What I Learned at the American Frontline Doctors Summit
Now that a COVID vaccine is here, what are the implications for real people?
Many Americans were elated to hear the news about the completion of Operation Warp Speed — an initiative that brought two vaccines for COVID-19. But this historic medical countermeasure does not amuse many in the black community who have reservations about being first in line.
Headlines highlight medical experts’ insight that suggests black people should be first in line to take the vaccines. This has been met with much pushback from those who are familiar with the Tuskegee Syphilis Study, which started in 1932 and lasted until 1972 and resulted in the deaths of numerous black participants.
For this reason, I joined a diverse gathering of concerned individuals for an informational meeting, led by Alveda King Ministries in partnership with the Urban Global Health Alliance, to hear members of the American Frontline Doctors offer clinical insight about the vaccinations. The event was led by Dr. Simone Gold, MD, JD, and founder of the nonprofit organization. She called this medical endeavor an “admirable example of public-private cooperation in the interest of public health” but stressed that ordinary Americans should be wary of risking their health and rights for an “experimental vaccine.”
Dr. Gold and other member physicians spoke at the summit, presenting findings from their recently released position paper that stresses the following recommendations:
That more research into the vaccine’s safety and effectiveness be done to address “possible fertility side effects in women of childbearing age.”
That more transparency is necessary before American citizens participate in what could be the “largest experimentation program and contact-tracing model” in U.S. history.
That prioritization based on race be avoided and that physicians use their own judgement with individual patients. Also a call for opt-out policies to continue with this vaccination as done with others.
That “commercial pressures” could lead to a “threat to privacy and other civil liberties.”
These four issues were among many discussed during the meeting, but race prioritization caught many ears. For one, I always question anything that targets black Americans to take any particular position all on account of the color of their skin. Witnessing the first recipient of the vaccine in the U.S. — a black nurse — brought little encouragement and summoned many questions, the biggest being: “Is being black truly the biggest risk factor?”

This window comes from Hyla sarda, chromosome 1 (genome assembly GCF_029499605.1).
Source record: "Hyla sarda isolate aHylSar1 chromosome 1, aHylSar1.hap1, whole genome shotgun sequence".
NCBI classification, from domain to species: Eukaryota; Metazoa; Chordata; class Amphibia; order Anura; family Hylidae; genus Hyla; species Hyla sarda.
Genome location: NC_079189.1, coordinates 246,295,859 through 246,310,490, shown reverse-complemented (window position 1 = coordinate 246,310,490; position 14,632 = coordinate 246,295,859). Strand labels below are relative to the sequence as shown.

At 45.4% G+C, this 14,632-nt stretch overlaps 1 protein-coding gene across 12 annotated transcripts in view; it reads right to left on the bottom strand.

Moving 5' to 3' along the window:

During the summit, Dr. Gold shared from the position paper that there is a 1% death rate of African natives from coronavirus. That statement left me to wonder whether these calls for black people to get the vaccine truly means that being black is a risk factor on its own.
Indeed, black Americans are at greater risk for hypertension and diabetes — factors that are known to make COVID-19 complications worse. So why can’t we address those issues in the fight against the virus? Is the vaccine the only way? Dr. Chris Beyrer, infectious disease expert at Johns Hopkins University, says the vaccines aren’t aimed at preventing infection from getting into the body but rather stops or lessens the disease. Even this knowledge leaves more questions like: Will we still need to socially distance or wear a mask? If the vaccines stop or lessen COVID, then what do we hope a cloth on our face will do?
Lastly, the biggest concern for Americans is a mandate. Questions arise as to whether airlines and stores will require a sort of pass confirming one’s vaccine status. This, I feel, would be too much to reveal of one’s privacy. Denying services based on one’s health status should be deemed incompatible with a country that cherishes Liberty. I feel it could also set a scary precedent for other health conditions and illnesses. My hope and prayer is that businesses large and small do not limit the fundamental American value of Liberty for their fellow citizens — not just for our sake but for theirs.
Overall, this comprehensive inquiry into the vaccines isn’t meant to be taken as an anti-vax position. Americans should be free to do as they will. This is about asking critical questions and understanding all possible options to help us navigate the pandemic safely and without potential threats to our nation’s enviable way of life. Perhaps this is in my blood, but anytime someone tells me I need to do anything “for the greater good,” I need to know whether that “good” is intended for me.
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